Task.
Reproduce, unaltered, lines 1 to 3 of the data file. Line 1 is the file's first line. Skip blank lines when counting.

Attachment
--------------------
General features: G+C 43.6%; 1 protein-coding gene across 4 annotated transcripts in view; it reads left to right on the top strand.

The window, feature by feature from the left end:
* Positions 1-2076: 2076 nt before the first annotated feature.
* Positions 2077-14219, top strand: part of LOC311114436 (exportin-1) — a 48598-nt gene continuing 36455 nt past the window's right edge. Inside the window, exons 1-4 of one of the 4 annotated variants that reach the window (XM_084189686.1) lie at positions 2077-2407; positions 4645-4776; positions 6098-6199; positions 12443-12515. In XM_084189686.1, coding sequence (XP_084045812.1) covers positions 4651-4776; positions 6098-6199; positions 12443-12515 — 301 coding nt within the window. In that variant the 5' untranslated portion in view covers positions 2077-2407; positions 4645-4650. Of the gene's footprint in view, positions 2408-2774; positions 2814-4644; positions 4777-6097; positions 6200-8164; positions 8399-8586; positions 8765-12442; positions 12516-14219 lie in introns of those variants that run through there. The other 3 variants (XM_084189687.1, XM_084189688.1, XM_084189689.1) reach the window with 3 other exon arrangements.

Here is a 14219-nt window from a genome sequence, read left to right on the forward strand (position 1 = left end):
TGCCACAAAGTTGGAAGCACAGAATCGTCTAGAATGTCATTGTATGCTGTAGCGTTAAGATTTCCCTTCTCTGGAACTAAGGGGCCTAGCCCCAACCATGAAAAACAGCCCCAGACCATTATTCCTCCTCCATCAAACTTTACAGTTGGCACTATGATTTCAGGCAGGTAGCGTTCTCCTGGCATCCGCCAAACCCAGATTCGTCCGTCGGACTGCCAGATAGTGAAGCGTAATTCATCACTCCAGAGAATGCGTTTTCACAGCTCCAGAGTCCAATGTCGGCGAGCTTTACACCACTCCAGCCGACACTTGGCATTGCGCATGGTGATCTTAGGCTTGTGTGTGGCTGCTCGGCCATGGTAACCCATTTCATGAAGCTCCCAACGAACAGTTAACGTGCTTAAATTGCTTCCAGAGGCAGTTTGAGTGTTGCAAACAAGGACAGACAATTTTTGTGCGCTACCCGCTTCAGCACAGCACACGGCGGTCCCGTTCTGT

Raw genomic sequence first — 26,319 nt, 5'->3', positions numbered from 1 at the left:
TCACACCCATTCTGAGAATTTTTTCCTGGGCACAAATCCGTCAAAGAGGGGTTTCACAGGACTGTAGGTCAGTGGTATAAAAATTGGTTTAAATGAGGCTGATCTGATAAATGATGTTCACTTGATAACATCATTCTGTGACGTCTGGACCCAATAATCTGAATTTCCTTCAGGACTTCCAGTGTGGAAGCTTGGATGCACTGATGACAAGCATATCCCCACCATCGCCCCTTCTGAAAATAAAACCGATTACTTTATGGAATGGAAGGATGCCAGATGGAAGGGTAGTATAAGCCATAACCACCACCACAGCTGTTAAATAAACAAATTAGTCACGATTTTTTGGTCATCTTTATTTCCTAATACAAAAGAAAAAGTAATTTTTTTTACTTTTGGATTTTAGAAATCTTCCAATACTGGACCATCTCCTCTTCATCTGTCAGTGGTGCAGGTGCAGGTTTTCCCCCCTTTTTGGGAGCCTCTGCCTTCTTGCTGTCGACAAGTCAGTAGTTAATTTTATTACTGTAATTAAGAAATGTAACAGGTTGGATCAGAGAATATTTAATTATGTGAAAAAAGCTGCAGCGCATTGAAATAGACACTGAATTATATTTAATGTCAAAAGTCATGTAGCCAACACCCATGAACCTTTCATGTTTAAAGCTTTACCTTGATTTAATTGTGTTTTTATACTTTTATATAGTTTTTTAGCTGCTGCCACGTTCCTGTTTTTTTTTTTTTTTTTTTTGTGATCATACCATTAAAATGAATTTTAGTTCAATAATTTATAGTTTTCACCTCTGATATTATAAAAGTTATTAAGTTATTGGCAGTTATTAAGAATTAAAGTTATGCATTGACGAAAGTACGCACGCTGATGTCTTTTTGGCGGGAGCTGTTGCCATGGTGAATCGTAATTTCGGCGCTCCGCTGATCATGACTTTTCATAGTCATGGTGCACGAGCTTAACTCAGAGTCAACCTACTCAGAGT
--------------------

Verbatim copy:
General features: G+C 43.6%; 1 protein-coding gene across 4 annotated transcripts in view; it reads left to right on the top strand.

The window, feature by feature from the left end:
* Positions 1-2076: 2076 nt before the first annotated feature.